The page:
Perhaps it’s typical that two people, no matter how much they love each other, will often find ways to mess up their relationship!  Sometimes you can pull it back and move on and other times to have to cut your losses. I don’t think the ending will be a surprise to many but I was pleased by it!  What appeals most about a novel by Jennifer Weiner is the depth of her character exploration and I don’t think anyone will be disappointed, even if they don’t much care for Rachel and Andy.


Thank you to Atria Books for our review copy.  All opinions are our own.

Connect with Jennifer Weiner:

Friday, February 12, 2016

The Widow by Fiona Barton

5 Star

When the police started asking questions, Jean Taylor turned into a different woman. One who enabled her and her husband to carry on, when more bad things began to happen...

But that woman’s husband died last week. And Jean doesn’t have to be her anymore.

There’s a lot Jean hasn’t said over the years about the crime her husband was suspected of committing. She was too busy being the perfect wife, standing by her man while living with the accusing glares and the anonymous harassment. 

Now there’s no reason to stay quiet. There are people who want to hear her story. They want to know what it was like living with that man. She can tell them that there were secrets. There always are in a marriage. 

The truth—that’s all anyone wants. But the one lesson Jean has learned in the last few years is that she can make people believe anything… 




Sabrina-Kate - 5 Star


When I think of this book, I automatically think of how utterly creepy but absorbing it was. I truly love a story like that that makes me squirm yet thrills me at the same time. The story seemed to be utterly straightforward but I suspected, and correctly so, that there was more behind it in the end. 

The cover was an appropriate tribute to the overall feeling of the book which was definitely mysterious and the fact that the story went back and forth between past and present until the final denouement really helped for the mystery to remain until the very final moments. I was quite pleased that I did not figure out what really happened even though I desperately tried to.

I found myself quite intrigued by Jean Taylor and her husband Glen and the very foundations of their relationship. It seemed quite interesting to me to note that they were both interesting characters with their fair share of secrets. In the end, I was quite surprised as to what really happened as it was not at all possible to get a good read on either of them. They definitely piqued my interest and kept it there.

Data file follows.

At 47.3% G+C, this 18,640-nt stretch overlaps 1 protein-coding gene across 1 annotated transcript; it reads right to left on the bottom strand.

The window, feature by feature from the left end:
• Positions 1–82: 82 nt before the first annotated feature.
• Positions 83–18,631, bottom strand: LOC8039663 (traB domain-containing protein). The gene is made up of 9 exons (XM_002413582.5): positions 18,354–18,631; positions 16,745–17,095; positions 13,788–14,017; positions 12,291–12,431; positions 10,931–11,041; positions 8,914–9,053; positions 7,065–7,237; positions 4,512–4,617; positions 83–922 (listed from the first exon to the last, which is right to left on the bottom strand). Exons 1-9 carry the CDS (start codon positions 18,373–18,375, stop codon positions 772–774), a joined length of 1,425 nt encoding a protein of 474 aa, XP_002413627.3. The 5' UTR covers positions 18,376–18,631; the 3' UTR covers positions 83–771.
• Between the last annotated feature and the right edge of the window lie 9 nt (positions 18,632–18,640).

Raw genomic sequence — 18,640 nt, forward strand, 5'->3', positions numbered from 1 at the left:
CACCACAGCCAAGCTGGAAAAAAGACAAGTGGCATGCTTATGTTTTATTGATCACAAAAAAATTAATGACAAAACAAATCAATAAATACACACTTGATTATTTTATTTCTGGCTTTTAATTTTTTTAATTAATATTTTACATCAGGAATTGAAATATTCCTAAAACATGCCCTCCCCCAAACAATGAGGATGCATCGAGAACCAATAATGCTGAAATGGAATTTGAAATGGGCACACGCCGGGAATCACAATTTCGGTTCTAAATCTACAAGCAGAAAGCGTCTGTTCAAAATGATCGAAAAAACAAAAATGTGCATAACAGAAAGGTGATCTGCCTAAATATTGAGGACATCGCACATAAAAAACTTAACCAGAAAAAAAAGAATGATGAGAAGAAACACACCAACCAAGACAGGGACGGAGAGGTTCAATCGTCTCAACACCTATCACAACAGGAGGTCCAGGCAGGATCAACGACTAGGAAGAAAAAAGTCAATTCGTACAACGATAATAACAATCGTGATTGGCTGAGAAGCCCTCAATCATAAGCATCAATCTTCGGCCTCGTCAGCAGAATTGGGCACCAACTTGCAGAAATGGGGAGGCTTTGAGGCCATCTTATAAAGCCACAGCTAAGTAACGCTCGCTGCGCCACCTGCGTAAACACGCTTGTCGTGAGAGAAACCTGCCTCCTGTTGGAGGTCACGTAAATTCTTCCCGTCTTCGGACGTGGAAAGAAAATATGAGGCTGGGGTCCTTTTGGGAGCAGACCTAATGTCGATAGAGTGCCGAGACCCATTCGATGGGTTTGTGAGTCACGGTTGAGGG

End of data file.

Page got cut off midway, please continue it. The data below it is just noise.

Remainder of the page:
A great read for any fans of suspense, I suspect that this will be one of the standout books in this genre for 2016.


Thank you to Penguin Random House for our review copy.  All opinions are our own.


Connect with Fiona Barton:
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Tuesday, February 9, 2016

My Big Fat Christmas Wedding by Samantha Tonge

3 Star

Things don’t always run smoothly in the game of love…

As her Christmas wedding approaches, a trip back to snowy England for her ex’s engagement party makes her wonder if those are wedding bells she’s hearing in her mind, or warning bells. She longs for the excitement of her old London life – the glamour, the regular pedicures. Can she really give that all up to be…a fishwife?
There’s nothing for it but to throw herself into bringing a little Christmas magic to the struggling village in the form of a Christmas fair. Somewhere in amidst the sparkly bauble cakes and stollen scones, she’s sure she’ll come to the right decision about where she belongs…hopefully in time for the wedding…




Kindle    Nook     Kobo

Kathryn - 3 Star

There is something very natural about Samantha Tonge’s writing. Her stories flow easily and there are perfect relationships and heart-warming characters to wrap yourself up in which helps you immerse yourself immediately in the story. 

My Big Fat Christmas Wedding has Pippa and Nico getting married during the Christmas season in a small town in Greece. The novel is contemporary and sets us in the country during economic uncertainty. The plot also includes modern events which will no doubt leave you thinking about your own position in life. I liked that the author didn’t avoid these topics altogether but left them placed just so for you to contemplate- it was well done.